- Environment – Thailand is noted for its beautiful and diverse environment. Northern Thailand is mountainous and famous for its coffee, tea, and rice production. It is also home to over seven Hill Tribes all with a unique culture. Traditionally the poorer part of the country, the late King Bhumitol, the revered leader for this country for many years, dedicated much of his reign and knowledge to developing this region through his water irrigation projects and sustainable farming methods. This was one of the ways he managed to get the flourishing heroin trade under control by weaning the farmers off their dependence on poppy growing. The southern part of the country is noted for more than 1,000 islands of all sizes and character with their one feature in common…their beautiful beaches! They are the prime draw for the growing tourist industry.
- Markets and Shopping – There isn’t anything you can’t buy in Thailand. Bangkok, Chiang Mai, Phuket, and other larger cities which draw the tourists. They are a shopper’s delight with glitzy shopping centres springing up like weeds. One of their busiest times for shopping is turning out to be Christmas. Surprising isn’t it that a Buddhist country has taken on this commercial aspect of Christmas as well as the fun of Santa Clause, snow and reindeer. It’s not the religious aspect that has captured the Thai imagination, but the decorations, the music, and the novelty of Santa. It’s a time for them to have some fun with the commercial trappings of Christmas and to take advantage of the sales. I should also mention that the other draw for shopping in Thailand, especially for tourists, is the proliferation of markets which can be found in every city, town and village. This is especially so in the North where crafts and food reflecting the different Hill tribe customs are readily available at great prices.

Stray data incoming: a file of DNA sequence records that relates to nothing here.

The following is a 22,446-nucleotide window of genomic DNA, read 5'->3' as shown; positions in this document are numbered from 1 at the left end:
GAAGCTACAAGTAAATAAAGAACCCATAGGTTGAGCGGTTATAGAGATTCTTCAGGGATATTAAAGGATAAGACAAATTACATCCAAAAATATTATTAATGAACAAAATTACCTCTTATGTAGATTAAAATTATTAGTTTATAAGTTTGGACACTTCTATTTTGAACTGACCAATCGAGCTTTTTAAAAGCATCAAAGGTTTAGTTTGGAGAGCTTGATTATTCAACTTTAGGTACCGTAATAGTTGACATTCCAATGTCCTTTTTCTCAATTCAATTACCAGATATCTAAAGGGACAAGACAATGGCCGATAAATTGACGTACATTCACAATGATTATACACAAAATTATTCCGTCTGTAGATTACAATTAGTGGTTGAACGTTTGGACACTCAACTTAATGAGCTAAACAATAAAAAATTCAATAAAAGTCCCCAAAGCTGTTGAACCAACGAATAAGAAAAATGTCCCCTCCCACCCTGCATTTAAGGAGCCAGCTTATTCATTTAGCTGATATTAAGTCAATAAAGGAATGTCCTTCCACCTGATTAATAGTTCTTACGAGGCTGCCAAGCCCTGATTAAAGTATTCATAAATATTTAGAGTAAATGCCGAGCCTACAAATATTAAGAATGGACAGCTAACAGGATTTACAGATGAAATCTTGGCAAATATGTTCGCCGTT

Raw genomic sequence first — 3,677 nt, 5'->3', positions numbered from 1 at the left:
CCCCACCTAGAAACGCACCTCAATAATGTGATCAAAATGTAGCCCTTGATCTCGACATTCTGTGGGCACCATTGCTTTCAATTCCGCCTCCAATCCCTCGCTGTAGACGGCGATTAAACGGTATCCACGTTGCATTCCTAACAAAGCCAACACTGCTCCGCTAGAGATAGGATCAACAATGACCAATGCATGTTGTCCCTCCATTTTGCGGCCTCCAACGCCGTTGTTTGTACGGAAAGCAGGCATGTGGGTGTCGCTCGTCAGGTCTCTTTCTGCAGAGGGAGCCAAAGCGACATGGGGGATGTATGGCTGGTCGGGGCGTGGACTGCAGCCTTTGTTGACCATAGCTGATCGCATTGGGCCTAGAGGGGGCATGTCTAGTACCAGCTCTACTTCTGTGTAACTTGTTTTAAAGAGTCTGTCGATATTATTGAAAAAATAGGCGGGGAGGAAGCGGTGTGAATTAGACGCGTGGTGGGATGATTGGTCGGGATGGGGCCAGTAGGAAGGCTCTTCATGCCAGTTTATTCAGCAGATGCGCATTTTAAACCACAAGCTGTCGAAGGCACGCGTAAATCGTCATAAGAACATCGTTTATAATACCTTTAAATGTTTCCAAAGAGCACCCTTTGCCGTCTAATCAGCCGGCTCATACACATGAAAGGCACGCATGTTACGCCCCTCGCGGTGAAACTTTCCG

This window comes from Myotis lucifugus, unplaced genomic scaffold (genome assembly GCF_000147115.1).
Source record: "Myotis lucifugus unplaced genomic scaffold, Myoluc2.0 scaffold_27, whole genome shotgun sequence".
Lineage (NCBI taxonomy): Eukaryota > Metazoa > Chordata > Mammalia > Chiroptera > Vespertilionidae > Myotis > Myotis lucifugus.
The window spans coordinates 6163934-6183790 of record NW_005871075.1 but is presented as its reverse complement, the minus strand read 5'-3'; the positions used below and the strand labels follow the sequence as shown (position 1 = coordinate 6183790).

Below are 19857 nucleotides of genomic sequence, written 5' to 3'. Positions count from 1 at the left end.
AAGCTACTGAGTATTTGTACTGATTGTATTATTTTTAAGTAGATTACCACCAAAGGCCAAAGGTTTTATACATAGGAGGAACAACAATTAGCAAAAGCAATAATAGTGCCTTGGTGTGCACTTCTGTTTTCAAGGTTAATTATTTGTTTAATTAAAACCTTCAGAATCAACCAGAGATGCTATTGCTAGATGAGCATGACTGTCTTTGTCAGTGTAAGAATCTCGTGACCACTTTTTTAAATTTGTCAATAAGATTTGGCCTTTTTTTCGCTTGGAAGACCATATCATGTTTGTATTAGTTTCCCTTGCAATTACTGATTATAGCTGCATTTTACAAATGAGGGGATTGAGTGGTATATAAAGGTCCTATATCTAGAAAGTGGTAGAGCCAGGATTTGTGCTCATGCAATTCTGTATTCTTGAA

- Safety – People often ask me if I worry about my safety travelling solo as a female. I have never felt unsafe anywhere in Thailand and have never had a problem. Although theft has never been a problem for me that doesn’t mean I can be lax about carrying too much money or flaunting my diamonds. There is petty crime and in Bangkok you might run into such scammers as tuk tuk drivers who will make up stories about a popular museum being closed for the King’s birthday or some such reason. Then they offer to take you to a good jewellery or silk shop where they receive a commission for any thing you purchase. It’s a well used ploy which only works on the first time visitor who hasn’t read their Lonely Planet guidebook. Although there are a fair number of murders, most are domestic or drug related with the rate far below what we have in the Western world. The one danger to watch our for is the traffic. It’s getting worse as the country’s economic index goes up and the desire for larger cars dominates.
Thailand has much to offer any adventurous foreigner or farang who is seeking the things that I have written about. Granted there are more, such as numerous job opportunities since the country’s economy is fairly strong right now. Furthermore, on a more contentious subject, Thai girls have been a draw for hoards of Western men who have come seeking the pleasure of their company.
Thailand would definitely be the country at the top of my list if I truly wanted to leave Canada to live in a foreign country. Although it lures me to return year after year, I am still weighing the pros and cons of making such a move. For now I am content to come for a few months and then move on. After all is said and thought about, Canada is my native land where I still have family ties as well as good friends. For now the old adage of “Home is where the heart lives” still rings true for me.
To view this gallery of photos place your cursor over each picture. For a slide show click on the first picture and away you go. Enjoy!